As soon as her weekend group is dressed warmly and has their gear packed, they drive or snowshoe to the wild area where they'll carefully select a campsite near the Raquette River, near the Bog River, or close to Bog Lake, all within 10 miles of her home. She helps them choose a tent site that's protected from wind and clear of overhanging branches, which may have become brittle from cold. She also gives each tent's occupants a small shovel to keep by the opening in case wind drifts snow in to block the exit overnight.
After a lunch at the campsite, everyone enjoys an afternoon snowshoe trek, usually over a frozen pond and wetlands. Malerba encourages the hikers to observe the snow ahead of them as they proceed. If the consistency of the snow changes—if it becomes crystalline or if a depression appears—there may be a hole in the ice beneath the snow. She also warns them to avoid rocky areas that attract heat during the day. For extra safety, she suggests snowshoeing in shady places wherever possible.
The group then heads back to camp to build a fire, prepare hot beverages, and make dinner - all tasks that require special cold-weather strategies.
Sundays include breakfast, more exploration, lunch, and another short hike before driving back to Malerba's home. In past years, she's allowed the groups to fill to a maximum of six people. This winter, she's reducing it to four people. "Six is workable," she says, "but with four, everything is more manageable and allows me to give my clients more individual attention."
"The magic of these winter weekends is that they're new for me each time," she says. "I just love watching people try something new and enjoy it. For me, it's partly helping them through their fear of the unknown - surviving a cold winter's night outdoors and having fun doing it. On Sundays, toward the end of the trip, I'm thrilled to hear how excited they are about the experience. They beam."
In the spring, summer, and fall, Malerba guides "pond-hopping trips" with her Hornbeck boats. Hornbecks are built in the southern Adirondacks and are famous for their light weight and portability, durability, and ease of use.
Any professional guide will tell you that it's a spartan, demanding life. Finding clients is the greatest challenge. And dedicated attention to the business details is what makes or breaks a guide. Survival in this business is all about marketing - targeting the most appropriate advertising outlets, maintaining a website (Malerba designed her own), appearing at outdoor sports expos, and most importantly, responding quickly to email from prospective and former clients.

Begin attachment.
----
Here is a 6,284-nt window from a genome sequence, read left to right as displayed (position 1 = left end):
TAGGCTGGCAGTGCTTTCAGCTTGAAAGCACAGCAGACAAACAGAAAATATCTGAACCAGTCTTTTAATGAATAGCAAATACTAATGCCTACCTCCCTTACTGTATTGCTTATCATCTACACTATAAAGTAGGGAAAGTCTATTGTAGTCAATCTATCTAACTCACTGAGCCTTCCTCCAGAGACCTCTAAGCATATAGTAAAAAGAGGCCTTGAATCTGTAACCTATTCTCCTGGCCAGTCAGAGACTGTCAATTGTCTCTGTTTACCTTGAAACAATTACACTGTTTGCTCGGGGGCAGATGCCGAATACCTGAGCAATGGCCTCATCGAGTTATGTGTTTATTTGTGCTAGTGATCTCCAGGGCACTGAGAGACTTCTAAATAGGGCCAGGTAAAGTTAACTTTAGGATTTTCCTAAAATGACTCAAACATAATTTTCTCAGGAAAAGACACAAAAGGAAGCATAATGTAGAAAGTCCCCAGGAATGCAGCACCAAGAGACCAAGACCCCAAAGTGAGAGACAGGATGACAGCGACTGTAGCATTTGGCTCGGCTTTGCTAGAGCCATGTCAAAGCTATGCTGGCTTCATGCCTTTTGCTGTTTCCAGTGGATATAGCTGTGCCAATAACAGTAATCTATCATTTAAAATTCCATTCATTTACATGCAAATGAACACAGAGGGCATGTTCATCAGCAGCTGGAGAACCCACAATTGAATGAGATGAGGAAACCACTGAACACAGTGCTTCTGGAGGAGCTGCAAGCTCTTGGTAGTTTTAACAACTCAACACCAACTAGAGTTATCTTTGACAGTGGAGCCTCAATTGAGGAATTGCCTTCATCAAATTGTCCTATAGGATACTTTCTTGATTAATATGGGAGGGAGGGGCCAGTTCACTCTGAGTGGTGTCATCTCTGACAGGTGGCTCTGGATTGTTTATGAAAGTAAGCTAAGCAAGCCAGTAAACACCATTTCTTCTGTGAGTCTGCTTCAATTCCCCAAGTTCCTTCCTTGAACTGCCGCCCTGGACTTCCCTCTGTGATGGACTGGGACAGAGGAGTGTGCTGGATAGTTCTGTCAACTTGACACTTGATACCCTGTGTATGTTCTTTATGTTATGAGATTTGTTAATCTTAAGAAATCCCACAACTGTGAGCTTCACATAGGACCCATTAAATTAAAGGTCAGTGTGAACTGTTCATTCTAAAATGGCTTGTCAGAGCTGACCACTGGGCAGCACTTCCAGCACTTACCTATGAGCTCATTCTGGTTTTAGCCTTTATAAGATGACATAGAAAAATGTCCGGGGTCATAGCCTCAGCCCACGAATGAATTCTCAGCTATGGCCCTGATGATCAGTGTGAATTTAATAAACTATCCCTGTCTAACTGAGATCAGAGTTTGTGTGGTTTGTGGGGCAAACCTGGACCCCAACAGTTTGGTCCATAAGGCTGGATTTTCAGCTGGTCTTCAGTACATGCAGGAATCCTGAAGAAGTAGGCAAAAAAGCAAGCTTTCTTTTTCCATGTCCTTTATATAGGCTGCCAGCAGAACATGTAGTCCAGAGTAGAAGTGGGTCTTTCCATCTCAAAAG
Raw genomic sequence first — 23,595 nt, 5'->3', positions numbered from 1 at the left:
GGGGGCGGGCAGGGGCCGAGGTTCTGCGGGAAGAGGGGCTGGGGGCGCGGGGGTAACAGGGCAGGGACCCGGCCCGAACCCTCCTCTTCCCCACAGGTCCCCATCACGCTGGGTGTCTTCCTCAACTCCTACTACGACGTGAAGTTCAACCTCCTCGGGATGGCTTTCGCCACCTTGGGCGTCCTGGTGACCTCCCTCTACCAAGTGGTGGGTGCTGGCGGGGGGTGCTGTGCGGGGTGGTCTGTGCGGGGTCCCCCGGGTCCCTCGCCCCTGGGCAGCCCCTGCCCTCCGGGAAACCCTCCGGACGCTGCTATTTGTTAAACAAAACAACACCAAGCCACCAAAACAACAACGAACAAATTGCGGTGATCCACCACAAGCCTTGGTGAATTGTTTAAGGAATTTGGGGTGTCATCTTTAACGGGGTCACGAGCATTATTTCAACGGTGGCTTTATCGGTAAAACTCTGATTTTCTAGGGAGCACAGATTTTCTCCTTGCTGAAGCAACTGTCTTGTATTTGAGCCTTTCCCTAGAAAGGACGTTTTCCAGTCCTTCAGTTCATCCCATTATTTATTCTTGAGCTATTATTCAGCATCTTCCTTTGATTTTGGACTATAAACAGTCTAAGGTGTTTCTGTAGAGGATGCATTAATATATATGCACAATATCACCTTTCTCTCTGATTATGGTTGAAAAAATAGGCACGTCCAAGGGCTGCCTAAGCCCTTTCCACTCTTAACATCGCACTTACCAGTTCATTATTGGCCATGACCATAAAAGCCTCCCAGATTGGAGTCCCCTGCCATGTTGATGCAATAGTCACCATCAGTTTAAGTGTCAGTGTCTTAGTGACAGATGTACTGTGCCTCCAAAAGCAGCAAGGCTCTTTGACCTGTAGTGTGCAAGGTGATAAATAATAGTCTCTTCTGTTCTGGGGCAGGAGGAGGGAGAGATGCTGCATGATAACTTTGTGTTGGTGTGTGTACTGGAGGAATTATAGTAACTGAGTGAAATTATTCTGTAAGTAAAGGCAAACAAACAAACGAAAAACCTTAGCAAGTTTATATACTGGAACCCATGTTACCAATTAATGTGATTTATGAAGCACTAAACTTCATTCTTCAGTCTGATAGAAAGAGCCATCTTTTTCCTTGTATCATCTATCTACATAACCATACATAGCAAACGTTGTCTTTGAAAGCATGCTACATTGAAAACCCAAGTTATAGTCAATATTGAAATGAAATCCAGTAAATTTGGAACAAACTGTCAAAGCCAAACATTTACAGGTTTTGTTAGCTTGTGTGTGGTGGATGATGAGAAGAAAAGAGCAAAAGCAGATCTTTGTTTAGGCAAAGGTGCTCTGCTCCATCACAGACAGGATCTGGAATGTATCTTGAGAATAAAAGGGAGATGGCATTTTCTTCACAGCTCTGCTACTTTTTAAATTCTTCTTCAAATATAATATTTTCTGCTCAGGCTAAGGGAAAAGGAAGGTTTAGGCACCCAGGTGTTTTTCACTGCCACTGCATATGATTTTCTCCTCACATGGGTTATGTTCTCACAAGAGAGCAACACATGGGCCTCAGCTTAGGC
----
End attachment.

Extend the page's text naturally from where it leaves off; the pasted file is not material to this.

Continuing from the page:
These tasks gobble up time and are never done. Striking a balance is difficult, Malerba says. Sometimes she must sacrifice the days she needs to spend scouting new trips. At other times, she has to postpone the cross-country skiing, hiking, and paddling that help maintain her top-notch physical condition. What's unusual about Malerba is that she has persevered in clocking the desk hours that make Adirondack Connections a success.
Active participation in the New York State Outdoor Guides Association (NYSOGA) has helped her master other aspects of the guiding life. She now serves on the board of directors and helps other guides learn wilderness first aid, build rapport with clients, and advertise their skills.
Malerba's dreams for her business have changed over the years. Three years ago, her goal was to make a simple living and keep her business afloat. As Adirondack Connections has steadily grown, her dreams are changing. "I love exploring new places," she says.
Last August, Malerba led four trips, each lasting a week, in Acadia National Park in Maine, adventures that combined bicycling, mountain climbing, sea kayaking, and hiking, with plenty of free time for sightseeing, sunbathing, or relaxing. She says it's a joy to work in Acadia, the place that "has it all."
Malerba plans on further expanding the scope of her guiding service. "I'd love to guide on the John Muir Trail in the Sierra Nevadas," she said, "and take clients to hike portions of the Pacific Crest Trail."
Yet she admitted that she can't imagine life without the unique beauty of the Adirondacks. "It's so peaceful here," she said. "I can take my clients to wild places and we rarely see anyone. People are always amazed by that and I think it makes them feel even closer to nature."
Judith Harper is a freelance writer and an Adirondack hiking guide.